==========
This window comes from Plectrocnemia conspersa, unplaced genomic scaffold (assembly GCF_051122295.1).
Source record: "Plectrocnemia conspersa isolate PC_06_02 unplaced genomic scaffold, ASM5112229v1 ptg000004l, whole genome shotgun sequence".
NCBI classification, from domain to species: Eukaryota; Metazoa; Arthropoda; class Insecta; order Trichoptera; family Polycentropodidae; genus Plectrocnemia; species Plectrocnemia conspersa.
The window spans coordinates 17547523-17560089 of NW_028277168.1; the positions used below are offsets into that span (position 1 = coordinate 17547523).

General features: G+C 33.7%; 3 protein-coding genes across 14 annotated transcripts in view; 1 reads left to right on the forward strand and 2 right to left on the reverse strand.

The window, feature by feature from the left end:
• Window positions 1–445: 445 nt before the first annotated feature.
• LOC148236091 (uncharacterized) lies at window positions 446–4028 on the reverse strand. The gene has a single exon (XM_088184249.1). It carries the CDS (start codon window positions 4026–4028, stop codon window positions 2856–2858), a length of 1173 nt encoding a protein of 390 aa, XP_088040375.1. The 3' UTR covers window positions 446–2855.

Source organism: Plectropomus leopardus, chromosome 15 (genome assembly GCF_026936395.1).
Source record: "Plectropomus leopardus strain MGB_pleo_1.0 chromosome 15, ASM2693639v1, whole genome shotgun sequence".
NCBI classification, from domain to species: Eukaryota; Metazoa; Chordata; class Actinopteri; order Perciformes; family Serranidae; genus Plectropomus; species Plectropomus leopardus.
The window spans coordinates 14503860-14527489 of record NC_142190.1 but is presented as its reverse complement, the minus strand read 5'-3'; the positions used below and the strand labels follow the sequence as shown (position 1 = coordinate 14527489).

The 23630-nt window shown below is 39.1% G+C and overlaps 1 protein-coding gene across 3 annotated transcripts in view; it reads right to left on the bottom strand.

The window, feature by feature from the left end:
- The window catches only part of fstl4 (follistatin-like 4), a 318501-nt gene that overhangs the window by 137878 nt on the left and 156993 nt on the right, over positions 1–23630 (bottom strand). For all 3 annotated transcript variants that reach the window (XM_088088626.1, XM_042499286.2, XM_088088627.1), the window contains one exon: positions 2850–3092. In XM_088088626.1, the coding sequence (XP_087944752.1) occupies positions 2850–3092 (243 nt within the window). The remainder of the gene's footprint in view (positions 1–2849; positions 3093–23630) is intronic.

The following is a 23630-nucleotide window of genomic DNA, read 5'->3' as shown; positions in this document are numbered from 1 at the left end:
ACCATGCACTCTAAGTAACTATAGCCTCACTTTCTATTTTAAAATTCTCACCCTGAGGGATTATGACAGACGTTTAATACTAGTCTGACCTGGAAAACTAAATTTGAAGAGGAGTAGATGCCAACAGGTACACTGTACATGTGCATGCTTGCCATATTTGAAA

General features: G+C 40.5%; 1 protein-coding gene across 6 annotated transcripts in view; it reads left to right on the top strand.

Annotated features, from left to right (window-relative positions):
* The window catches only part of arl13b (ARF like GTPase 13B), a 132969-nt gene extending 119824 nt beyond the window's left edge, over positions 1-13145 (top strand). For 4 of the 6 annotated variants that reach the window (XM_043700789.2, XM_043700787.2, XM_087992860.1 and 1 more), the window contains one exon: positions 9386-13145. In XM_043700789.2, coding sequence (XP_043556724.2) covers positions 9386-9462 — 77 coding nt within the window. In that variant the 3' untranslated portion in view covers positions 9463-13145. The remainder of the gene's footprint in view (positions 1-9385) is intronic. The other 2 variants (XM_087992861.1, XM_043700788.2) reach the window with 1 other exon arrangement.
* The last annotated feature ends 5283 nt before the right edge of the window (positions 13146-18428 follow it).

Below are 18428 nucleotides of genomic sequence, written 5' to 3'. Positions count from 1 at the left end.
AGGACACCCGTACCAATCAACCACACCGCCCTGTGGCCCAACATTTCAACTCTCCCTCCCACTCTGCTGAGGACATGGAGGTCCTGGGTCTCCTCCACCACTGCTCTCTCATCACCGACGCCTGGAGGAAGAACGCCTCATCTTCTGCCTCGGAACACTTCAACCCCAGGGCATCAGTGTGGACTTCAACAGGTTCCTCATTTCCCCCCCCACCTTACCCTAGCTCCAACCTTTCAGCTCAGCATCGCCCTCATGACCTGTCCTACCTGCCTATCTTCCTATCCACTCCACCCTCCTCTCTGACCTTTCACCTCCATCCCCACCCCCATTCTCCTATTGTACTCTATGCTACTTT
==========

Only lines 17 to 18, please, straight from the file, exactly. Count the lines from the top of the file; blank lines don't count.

ACCATGCACTCTAAGTAACTATAGCCTCACTTTCTATTTTAAAATTCTCACCCTGAGGGATTATGACAGACGTTTAATACTAGTCTGACCTGGAAAACTAAATTTGAAGAGGAGTAGATGCCAACAGGTACACTGTACATGTGCATGCTTGCCATATTTGAAA

General features: G+C 40.5%; 1 protein-coding gene across 6 annotated transcripts in view; it reads left to right on the top strand.